If you’ve ever been near an airplane’s flight deck, you may have overheard a conversation that went something like this:“Avionics Switch—off.” “Master Switch—on.” “Flaps—down,” etc. What you’re hearing is the flight crew systematically going through a preflight checklist making sure everything’s in order. It may sound rote and mundane, but that attention to detail can spell the difference between a smooth flight—or not making it to your destination.
The same can be said for some special purpose acquisition companies (SPACs) nowadays. All too often, some skip the full “preflight” checklist and never end up at their destination: a successful listing followed by a well-run publicly traded company.
Consider some recent numbers. Of the 200-plus companies restating past financial statements so far this year, more than 170 of them were SPACs. Listings are also down as investors start worrying about the risks of companies that may not actually be ready for primetime. Listings fell from 118 in March to just over a dozen a month later. May disappointed as well with fewer than 20. Plus, SPACs have also attracted the attention of federal legislators with talk of regulation on the horizon.
The news is not all doom-and-gloom, however. Based on our experience helping numerous companies go public, we believe—long-term—SPACs will continue to be a great path for private companies to gain the advantages of going public.
But the time has come for less euphoria and a lot more sobriety when it comes to taking this important step. Careful planning and this three-step stress test can help better determine if your company is truly SPAC-ready and give you a better idea of what’s needed for success. Consider it your pre-flight SPAC checklist.
1. The 3-P’s: People, Processes and Planning
Do you have the accounting skill sets in place to meet the tougher demands of a public company moving forward? It’s not just the listing that’s at stake—it’s also life afterwards as a publicly traded company. Transitioning from a private entity to a public listing may involve the adoption of accounting standards your company never had to previously account for.
This includes written documentation under PCAOB and SEC standards for all significant accounting positions, policies and internal controls, such as:
- Revenue recognition
- Complex capital structures involving debt and equity
- Stock-based compensation
- Income taxes
- Earnings per share
- Segment reporting
You’ll also need to meet all applicable GAAP and SEC requirements, including:
- Filing Form 10-Q quarterly and Form 10-K annually
- FP&A to properly analyze historical and current financial results as well as provide reliable financial forecasts
- A system of ICFR that’s adequate to ensure accurate and reliable financial reporting and, ultimately, SOX compliance, when required
2. The Financial Crystal Ball: Are Your Forecasts SEC Bulletproof?
As a private company, it’s one thing to make forecasts that stay internal. It’s a completely different matter making public forecasts that can directly impact shareholders’ buy-sell-hold decisions while also meeting strict SEC guidelines. It can be art and science—not to mention a difficult balancing act—if you’ve never done this before.
At a minimum, you’ll need to answer the following:
- Do you understand the sensitivity and short- and long-term implications around any changes in key assumptions?
- Have you evaluated the trend of your historical financial results and how they track to the proposed trajectory of your forecasts?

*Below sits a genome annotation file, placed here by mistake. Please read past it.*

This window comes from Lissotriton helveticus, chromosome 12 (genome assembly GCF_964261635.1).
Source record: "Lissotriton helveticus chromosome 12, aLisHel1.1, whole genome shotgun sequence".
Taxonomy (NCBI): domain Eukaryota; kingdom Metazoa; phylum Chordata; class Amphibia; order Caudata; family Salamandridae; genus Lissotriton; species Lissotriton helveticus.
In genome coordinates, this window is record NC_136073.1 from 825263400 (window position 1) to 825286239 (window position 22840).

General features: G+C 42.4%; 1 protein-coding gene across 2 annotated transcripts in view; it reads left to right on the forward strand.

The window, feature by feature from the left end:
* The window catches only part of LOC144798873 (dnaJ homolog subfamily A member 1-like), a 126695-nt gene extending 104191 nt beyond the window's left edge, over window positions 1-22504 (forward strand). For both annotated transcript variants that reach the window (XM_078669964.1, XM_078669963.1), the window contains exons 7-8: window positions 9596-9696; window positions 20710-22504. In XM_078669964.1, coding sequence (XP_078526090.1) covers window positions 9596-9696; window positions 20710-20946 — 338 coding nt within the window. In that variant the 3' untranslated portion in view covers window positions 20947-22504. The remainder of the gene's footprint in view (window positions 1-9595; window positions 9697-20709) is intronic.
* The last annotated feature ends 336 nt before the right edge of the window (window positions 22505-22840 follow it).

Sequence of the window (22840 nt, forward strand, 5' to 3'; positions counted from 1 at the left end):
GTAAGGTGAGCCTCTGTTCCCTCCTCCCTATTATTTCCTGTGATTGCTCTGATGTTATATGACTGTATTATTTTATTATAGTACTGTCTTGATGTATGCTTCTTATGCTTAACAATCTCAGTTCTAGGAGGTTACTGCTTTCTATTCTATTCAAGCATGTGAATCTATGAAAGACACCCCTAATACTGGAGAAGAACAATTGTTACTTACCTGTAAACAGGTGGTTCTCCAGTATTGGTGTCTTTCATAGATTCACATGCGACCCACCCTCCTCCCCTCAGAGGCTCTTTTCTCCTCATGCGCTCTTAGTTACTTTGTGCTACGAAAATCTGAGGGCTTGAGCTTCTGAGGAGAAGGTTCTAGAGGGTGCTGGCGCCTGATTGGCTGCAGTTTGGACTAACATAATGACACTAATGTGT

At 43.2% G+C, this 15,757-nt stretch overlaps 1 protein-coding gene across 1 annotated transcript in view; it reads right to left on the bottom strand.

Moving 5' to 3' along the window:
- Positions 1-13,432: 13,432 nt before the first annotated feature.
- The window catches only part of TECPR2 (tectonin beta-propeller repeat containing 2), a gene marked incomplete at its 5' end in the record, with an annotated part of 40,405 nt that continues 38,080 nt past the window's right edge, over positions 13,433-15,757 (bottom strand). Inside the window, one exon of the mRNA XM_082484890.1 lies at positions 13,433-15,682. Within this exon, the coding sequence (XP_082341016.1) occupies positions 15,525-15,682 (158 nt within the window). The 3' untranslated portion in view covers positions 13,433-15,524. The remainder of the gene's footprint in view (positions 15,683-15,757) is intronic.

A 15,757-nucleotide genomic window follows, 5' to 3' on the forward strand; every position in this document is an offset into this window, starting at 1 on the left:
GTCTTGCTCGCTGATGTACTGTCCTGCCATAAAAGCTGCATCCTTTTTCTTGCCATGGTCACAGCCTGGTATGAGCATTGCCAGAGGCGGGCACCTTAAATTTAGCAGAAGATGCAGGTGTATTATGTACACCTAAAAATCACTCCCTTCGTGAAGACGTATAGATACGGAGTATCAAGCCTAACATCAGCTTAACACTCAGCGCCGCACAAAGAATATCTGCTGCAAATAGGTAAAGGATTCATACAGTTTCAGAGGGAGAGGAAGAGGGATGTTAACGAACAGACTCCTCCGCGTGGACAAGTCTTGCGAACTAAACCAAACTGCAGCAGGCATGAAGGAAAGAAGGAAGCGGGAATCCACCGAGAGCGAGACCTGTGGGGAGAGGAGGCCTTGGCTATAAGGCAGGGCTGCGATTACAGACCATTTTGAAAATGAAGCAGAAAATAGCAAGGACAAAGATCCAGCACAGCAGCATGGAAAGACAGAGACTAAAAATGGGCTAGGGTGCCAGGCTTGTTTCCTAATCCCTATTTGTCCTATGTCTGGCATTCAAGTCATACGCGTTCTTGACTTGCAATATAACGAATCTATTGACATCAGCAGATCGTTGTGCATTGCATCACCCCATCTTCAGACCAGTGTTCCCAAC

- Have you accounted and vetted for all relevant assumptions?
- Are there new economic, geopolitical, industry, or even local factors that could impact your future financial results? Have they been fully accounted for, especially in light of all the pandemic-adjusted forecasts?
3. Build It and It Will Last: Do You Have an Effective Corporate Governance Structure?
It’s one thing to have company founders and early employees sitting around a conference table hashing out ideas and making decisions based on consensus. It’s quite another matter having a formally elected board with outside officers following Robert’s-Rules-of-Order-like procedures to ensure proper governance is followed.
A number of factors to consider:
- Does your board have both the functional requirements needed (operations, accounting, strategic planning, marketing, etc.) as well as the diversity of stakeholders that many investors are expecting and measuring?
- Have you designated someone to manage board matters, even if it’s only a small part of that individual’s day-to-day responsibilities? Is that person familiar with the best practices of board management for companies like yours?
- Have the roles and responsibilities of board members been clearly communicated? Is there a regular cadence of communications to board members so they’re apprised of ongoing developments and can make informed decisions?
- Have you created an audit committee as required by the SEC rules and requirements for listing on a national exchange? Are they actively involved in the audit process?
Finally, SPACs will continue to be a great option for many companies, but before moving forward, we recommend checking these and other boxes. And in some instances, they must be checked. Think of it this way: You want to take your company to a new destination, but like the airplane mentioned earlier, it pays to go through the above points systematically—for all stakeholders involved.
You wouldn’t want to be on a flight that skips its checklist, right? The same should hold true for SPACs. This is especially true at a time when investors and legislators are scrutinizing the industry like never before. It may sound rote and mundane, but it’s that attention to details that can spell the difference between success or failure. The best time to start is now.
Learn more about what’s involved in becoming a public company and how RGP can support your journey.